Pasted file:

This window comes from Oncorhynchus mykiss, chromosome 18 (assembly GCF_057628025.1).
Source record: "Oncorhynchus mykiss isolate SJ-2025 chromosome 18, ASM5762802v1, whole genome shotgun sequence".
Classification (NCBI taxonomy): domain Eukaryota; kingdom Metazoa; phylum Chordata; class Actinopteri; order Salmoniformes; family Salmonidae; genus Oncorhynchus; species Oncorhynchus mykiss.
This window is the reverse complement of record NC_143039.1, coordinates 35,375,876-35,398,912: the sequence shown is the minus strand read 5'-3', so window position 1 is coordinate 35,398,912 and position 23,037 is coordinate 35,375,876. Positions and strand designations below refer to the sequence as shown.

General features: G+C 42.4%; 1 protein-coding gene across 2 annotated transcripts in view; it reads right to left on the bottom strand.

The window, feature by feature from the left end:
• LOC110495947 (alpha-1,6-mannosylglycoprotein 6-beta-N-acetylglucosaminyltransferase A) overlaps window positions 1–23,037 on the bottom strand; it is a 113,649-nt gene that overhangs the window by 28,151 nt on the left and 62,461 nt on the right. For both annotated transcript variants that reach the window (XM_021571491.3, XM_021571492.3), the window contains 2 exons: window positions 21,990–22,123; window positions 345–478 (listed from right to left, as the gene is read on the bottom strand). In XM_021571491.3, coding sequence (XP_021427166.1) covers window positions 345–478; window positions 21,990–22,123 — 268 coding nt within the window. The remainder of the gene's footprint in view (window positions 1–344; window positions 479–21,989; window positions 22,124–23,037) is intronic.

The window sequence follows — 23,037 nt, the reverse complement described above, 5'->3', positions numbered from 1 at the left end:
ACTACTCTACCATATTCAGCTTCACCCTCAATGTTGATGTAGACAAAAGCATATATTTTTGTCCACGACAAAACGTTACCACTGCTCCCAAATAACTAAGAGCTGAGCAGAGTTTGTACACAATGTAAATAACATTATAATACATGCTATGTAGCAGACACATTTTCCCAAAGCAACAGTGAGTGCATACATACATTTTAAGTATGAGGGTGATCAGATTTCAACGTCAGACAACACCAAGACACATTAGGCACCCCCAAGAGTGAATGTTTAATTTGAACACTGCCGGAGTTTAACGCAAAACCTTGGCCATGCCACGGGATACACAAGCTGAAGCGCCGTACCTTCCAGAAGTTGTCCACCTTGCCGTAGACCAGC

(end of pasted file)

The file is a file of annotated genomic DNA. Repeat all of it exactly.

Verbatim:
This window comes from Oncorhynchus mykiss, chromosome 18 (assembly GCF_057628025.1).
Source record: "Oncorhynchus mykiss isolate SJ-2025 chromosome 18, ASM5762802v1, whole genome shotgun sequence".
Classification (NCBI taxonomy): domain Eukaryota; kingdom Metazoa; phylum Chordata; class Actinopteri; order Salmoniformes; family Salmonidae; genus Oncorhynchus; species Oncorhynchus mykiss.
This window is the reverse complement of record NC_143039.1, coordinates 35,375,876-35,398,912: the sequence shown is the minus strand read 5'-3', so window position 1 is coordinate 35,398,912 and position 23,037 is coordinate 35,375,876. Positions and strand designations below refer to the sequence as shown.

General features: G+C 42.4%; 1 protein-coding gene across 2 annotated transcripts in view; it reads right to left on the bottom strand.

The window, feature by feature from the left end:
• LOC110495947 (alpha-1,6-mannosylglycoprotein 6-beta-N-acetylglucosaminyltransferase A) overlaps window positions 1–23,037 on the bottom strand; it is a 113,649-nt gene that overhangs the window by 28,151 nt on the left and 62,461 nt on the right. For both annotated transcript variants that reach the window (XM_021571491.3, XM_021571492.3), the window contains 2 exons: window positions 21,990–22,123; window positions 345–478 (listed from right to left, as the gene is read on the bottom strand). In XM_021571491.3, coding sequence (XP_021427166.1) covers window positions 345–478; window positions 21,990–22,123 — 268 coding nt within the window. The remainder of the gene's footprint in view (window positions 1–344; window positions 479–21,989; window positions 22,124–23,037) is intronic.

The window sequence follows — 23,037 nt, the reverse complement described above, 5'->3', positions numbered from 1 at the left end:
ACTACTCTACCATATTCAGCTTCACCCTCAATGTTGATGTAGACAAAAGCATATATTTTTGTCCACGACAAAACGTTACCACTGCTCCCAAATAACTAAGAGCTGAGCAGAGTTTGTACACAATGTAAATAACATTATAATACATGCTATGTAGCAGACACATTTTCCCAAAGCAACAGTGAGTGCATACATACATTTTAAGTATGAGGGTGATCAGATTTCAACGTCAGACAACACCAAGACACATTAGGCACCCCCAAGAGTGAATGTTTAATTTGAACACTGCCGGAGTTTAACGCAAAACCTTGGCCATGCCACGGGATACACAAGCTGAAGCGCCGTACCTTCCAGAAGTTGTCCACCTTGCCGTAGACCAGC